Gari and tapioca seller, Benin

Detailed and descriptive profiles of different kinds of gari in Benin have been established through work under the CGIAR Research Program on Roots, Tubers and Bananas (RTB). The profiles link, for the first time, scores for sensory descriptors to some of the physical and chemical properties of gari. This kind of profiling will now allow researchers to refine the tools they use to capture consumer preferences about RTB crops, helping breeders to develop improved varieties with the qualities that people want.

Gari is a roasted, fermented granular product made from cassava. It is popular in many African countries, and production in Benin has almost doubled over the past two decades. Recently, gari fortified with palm oil and soybean was developed in Benin. Although there have been general studies of how gari is perceived in Nigeria, Ghana, and Cameroon, this is the first in-depth look at nine traditional types of gari and three new fortified forms in Benin.

Panelists received three to five training sessions, during which they were taught how to evaluate several attributes to describe the gari. “These training sessions are sufficient to ensure good repeatability of the panelists’ scores and to minimize differences in their personal experiences of gari,” said Laurent Adinsi, the postdoctoral researcher in Benin who conducted the study.

Eighteen panelists scored the 12 gari samples on 15 sensory descriptors. Researchers evaluated 13 physical and chemical properties of the same samples. Correlations between the sensory properties and the physicochemical properties—acidity and lactic acid, for example, is associated with a sour taste and fermented odor—mean that laboratory analysis can now focus on the physicochemical traits, with a clear idea of how people will respond to those qualities.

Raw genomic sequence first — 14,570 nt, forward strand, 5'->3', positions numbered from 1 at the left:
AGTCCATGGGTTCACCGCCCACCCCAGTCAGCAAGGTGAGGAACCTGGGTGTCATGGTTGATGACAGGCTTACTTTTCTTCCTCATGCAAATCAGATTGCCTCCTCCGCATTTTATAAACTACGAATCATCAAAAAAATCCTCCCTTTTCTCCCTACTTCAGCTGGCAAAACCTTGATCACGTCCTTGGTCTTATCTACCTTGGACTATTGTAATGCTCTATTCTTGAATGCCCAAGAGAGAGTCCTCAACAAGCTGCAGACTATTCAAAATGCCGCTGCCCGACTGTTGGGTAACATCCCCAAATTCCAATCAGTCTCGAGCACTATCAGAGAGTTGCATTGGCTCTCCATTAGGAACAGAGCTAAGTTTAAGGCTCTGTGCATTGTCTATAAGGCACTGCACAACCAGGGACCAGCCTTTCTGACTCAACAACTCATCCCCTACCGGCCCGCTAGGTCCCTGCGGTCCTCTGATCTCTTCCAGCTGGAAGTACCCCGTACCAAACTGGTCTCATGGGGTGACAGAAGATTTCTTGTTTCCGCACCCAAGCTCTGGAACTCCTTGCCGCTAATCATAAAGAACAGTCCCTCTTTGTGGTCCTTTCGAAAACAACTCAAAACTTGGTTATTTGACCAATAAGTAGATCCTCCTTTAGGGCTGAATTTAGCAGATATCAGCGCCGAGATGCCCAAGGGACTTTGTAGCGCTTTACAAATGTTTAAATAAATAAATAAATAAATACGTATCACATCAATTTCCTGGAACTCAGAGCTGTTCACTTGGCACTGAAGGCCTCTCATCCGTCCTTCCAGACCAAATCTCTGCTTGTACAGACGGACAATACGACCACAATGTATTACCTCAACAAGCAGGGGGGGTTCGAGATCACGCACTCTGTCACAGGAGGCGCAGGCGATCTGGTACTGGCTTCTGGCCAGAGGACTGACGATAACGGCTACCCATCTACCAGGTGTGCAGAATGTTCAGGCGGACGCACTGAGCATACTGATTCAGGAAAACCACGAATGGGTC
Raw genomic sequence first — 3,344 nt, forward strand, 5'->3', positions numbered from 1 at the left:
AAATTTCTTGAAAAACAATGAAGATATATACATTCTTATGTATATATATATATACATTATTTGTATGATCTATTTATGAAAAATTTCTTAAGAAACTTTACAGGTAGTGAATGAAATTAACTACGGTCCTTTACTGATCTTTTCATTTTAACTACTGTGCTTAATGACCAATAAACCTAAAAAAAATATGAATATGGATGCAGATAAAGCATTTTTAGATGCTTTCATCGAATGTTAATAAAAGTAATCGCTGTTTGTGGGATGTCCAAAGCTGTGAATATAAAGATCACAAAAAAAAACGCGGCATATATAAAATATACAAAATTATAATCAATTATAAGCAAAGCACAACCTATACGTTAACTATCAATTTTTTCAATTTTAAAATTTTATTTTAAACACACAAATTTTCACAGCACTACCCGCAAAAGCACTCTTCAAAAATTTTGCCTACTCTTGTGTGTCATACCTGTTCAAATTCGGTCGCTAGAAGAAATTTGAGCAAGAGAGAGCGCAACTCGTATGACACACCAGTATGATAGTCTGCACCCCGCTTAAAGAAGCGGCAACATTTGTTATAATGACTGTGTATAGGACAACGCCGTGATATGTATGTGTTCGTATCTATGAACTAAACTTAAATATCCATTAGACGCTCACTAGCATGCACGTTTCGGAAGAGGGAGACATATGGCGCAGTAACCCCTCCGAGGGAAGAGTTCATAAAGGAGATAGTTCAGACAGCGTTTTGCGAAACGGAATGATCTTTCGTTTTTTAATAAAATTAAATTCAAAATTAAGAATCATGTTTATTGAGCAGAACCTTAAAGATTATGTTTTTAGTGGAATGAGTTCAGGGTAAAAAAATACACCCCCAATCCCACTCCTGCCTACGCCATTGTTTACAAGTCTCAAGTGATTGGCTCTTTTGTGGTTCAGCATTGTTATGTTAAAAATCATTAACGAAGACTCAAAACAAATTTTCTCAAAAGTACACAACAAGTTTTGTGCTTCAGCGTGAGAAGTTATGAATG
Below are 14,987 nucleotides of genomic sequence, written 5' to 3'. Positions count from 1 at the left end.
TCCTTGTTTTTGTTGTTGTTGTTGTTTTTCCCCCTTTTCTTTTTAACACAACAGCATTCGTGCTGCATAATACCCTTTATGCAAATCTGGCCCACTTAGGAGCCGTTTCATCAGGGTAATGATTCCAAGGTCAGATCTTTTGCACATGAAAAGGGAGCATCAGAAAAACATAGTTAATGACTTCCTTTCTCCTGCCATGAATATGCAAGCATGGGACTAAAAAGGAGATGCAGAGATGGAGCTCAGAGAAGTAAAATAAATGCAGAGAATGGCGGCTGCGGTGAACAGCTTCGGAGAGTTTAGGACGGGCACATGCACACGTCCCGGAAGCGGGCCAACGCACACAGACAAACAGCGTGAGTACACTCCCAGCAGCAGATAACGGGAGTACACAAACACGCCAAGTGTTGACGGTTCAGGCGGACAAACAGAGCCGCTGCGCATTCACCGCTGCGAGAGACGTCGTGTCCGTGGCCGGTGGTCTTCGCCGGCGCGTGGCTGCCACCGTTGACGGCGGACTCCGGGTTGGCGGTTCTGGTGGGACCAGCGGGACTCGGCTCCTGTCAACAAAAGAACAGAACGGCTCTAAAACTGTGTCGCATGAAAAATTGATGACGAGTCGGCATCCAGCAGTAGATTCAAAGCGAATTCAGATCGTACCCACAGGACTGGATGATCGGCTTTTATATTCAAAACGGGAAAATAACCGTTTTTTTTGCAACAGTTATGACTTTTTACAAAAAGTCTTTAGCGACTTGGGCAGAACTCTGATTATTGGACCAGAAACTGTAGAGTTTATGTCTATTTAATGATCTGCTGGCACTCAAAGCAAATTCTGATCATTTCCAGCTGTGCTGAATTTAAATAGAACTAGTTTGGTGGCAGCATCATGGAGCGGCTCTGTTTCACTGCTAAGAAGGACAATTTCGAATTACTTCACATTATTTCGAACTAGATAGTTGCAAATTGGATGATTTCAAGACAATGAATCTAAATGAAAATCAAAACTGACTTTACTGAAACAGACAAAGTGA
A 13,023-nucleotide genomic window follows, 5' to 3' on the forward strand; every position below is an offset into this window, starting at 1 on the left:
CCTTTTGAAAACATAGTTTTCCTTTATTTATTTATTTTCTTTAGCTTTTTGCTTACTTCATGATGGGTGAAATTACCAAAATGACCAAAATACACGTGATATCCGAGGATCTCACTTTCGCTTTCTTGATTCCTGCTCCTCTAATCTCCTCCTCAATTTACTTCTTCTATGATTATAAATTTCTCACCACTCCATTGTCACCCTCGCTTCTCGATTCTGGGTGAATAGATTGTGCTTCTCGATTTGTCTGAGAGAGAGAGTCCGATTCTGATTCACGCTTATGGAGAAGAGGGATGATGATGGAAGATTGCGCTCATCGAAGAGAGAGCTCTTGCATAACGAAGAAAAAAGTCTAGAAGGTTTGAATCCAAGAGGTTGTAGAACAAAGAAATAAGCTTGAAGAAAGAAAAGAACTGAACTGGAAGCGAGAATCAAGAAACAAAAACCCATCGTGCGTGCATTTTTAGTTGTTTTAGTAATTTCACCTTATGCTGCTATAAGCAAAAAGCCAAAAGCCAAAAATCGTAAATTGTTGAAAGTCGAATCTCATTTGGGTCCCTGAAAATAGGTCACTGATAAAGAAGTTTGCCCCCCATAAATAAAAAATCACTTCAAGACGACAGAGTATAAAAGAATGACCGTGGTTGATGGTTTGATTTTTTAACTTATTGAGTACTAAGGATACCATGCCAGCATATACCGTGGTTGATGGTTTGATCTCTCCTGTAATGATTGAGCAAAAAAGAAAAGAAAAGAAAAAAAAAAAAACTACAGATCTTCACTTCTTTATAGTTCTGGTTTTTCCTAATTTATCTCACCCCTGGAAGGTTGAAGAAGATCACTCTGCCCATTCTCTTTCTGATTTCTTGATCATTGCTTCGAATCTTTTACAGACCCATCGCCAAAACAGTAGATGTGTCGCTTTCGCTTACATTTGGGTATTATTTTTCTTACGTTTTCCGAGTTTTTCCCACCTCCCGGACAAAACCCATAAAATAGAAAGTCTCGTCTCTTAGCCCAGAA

Gari consumption, Benin

Insights into preferences

Adinsi explained that the study also measured consumer preferences – how much the panelists liked each of the types of gari they were given. The results will be in a second research paper. In the meantime, Adinsi is confident that the quantitative descriptive methods being developed can be applied to new varieties of RTB crops and to products made from them.

Michael Friedmann, a science officer with RTB, welcomed these initial results, which are now being used in the RTBfoods project. “Expertise and knowledge to carry out sensory analysis of food products, including potato, is not new. But we are now applying those to the other root, tuber and banana crops, which have not received much attention in this area.”

RTBfoods is a five-year project funded in part by the Bill & Melinda Gates Foundation. It is being implemented with five partner countries in Africa: Benin, Cameroon, Ivory Coast, Nigeria, and Uganda.

Friedmann explained that this kind of research “will provide insights into what farmers and consumers consider to be good or, more importantly, bad.” Those preferences can then be fed into high-throughput assays that RTBfoods will develop, inexpensive and easy to do on hundreds or thousands of samples.